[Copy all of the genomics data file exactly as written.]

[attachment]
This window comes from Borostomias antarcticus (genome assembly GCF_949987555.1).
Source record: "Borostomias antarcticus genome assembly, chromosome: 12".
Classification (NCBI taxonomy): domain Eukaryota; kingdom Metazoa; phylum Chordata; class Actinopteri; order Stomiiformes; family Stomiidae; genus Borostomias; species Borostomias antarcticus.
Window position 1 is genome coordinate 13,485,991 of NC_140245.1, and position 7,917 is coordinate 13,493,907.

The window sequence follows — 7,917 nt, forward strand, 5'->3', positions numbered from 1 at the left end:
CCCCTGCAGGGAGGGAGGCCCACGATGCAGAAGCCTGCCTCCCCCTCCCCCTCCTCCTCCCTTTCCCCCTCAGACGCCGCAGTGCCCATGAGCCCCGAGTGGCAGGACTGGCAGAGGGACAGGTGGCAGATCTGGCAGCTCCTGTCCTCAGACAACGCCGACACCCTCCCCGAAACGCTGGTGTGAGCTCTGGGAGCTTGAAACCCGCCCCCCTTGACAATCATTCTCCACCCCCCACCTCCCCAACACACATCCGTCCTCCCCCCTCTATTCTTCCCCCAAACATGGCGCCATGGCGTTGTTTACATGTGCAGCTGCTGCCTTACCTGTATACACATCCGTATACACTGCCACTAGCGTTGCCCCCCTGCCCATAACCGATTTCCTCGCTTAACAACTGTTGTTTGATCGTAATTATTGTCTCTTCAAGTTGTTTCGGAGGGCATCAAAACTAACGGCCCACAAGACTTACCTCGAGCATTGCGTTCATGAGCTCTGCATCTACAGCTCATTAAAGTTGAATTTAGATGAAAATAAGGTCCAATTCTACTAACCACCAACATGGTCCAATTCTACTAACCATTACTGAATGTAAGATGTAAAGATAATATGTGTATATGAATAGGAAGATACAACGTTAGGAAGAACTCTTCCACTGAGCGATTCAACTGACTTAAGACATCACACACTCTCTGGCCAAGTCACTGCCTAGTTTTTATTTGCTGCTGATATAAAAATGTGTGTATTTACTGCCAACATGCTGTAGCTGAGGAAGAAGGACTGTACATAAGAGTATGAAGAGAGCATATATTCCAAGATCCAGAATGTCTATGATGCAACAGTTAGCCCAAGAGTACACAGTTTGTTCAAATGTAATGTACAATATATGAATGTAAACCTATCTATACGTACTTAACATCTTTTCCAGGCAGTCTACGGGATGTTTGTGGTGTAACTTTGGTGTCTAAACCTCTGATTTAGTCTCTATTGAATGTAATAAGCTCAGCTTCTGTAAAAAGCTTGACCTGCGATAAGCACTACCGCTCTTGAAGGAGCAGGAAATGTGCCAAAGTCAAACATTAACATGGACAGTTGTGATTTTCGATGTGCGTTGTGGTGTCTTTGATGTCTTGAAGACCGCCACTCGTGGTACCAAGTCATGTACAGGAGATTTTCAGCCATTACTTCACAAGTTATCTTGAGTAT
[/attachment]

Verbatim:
This window comes from Borostomias antarcticus (genome assembly GCF_949987555.1).
Source record: "Borostomias antarcticus genome assembly, chromosome: 12".
Classification (NCBI taxonomy): domain Eukaryota; kingdom Metazoa; phylum Chordata; class Actinopteri; order Stomiiformes; family Stomiidae; genus Borostomias; species Borostomias antarcticus.
Window position 1 is genome coordinate 13,485,991 of NC_140245.1, and position 7,917 is coordinate 13,493,907.

The window sequence follows — 7,917 nt, forward strand, 5'->3', positions numbered from 1 at the left end:
CCCCTGCAGGGAGGGAGGCCCACGATGCAGAAGCCTGCCTCCCCCTCCCCCTCCTCCTCCCTTTCCCCCTCAGACGCCGCAGTGCCCATGAGCCCCGAGTGGCAGGACTGGCAGAGGGACAGGTGGCAGATCTGGCAGCTCCTGTCCTCAGACAACGCCGACACCCTCCCCGAAACGCTGGTGTGAGCTCTGGGAGCTTGAAACCCGCCCCCCTTGACAATCATTCTCCACCCCCCACCTCCCCAACACACATCCGTCCTCCCCCCTCTATTCTTCCCCCAAACATGGCGCCATGGCGTTGTTTACATGTGCAGCTGCTGCCTTACCTGTATACACATCCGTATACACTGCCACTAGCGTTGCCCCCCTGCCCATAACCGATTTCCTCGCTTAACAACTGTTGTTTGATCGTAATTATTGTCTCTTCAAGTTGTTTCGGAGGGCATCAAAACTAACGGCCCACAAGACTTACCTCGAGCATTGCGTTCATGAGCTCTGCATCTACAGCTCATTAAAGTTGAATTTAGATGAAAATAAGGTCCAATTCTACTAACCACCAACATGGTCCAATTCTACTAACCATTACTGAATGTAAGATGTAAAGATAATATGTGTATATGAATAGGAAGATACAACGTTAGGAAGAACTCTTCCACTGAGCGATTCAACTGACTTAAGACATCACACACTCTCTGGCCAAGTCACTGCCTAGTTTTTATTTGCTGCTGATATAAAAATGTGTGTATTTACTGCCAACATGCTGTAGCTGAGGAAGAAGGACTGTACATAAGAGTATGAAGAGAGCATATATTCCAAGATCCAGAATGTCTATGATGCAACAGTTAGCCCAAGAGTACACAGTTTGTTCAAATGTAATGTACAATATATGAATGTAAACCTATCTATACGTACTTAACATCTTTTCCAGGCAGTCTACGGGATGTTTGTGGTGTAACTTTGGTGTCTAAACCTCTGATTTAGTCTCTATTGAATGTAATAAGCTCAGCTTCTGTAAAAAGCTTGACCTGCGATAAGCACTACCGCTCTTGAAGGAGCAGGAAATGTGCCAAAGTCAAACATTAACATGGACAGTTGTGATTTTCGATGTGCGTTGTGGTGTCTTTGATGTCTTGAAGACCGCCACTCGTGGTACCAAGTCATGTACAGGAGATTTTCAGCCATTACTTCACAAGTTATCTTGAGTAT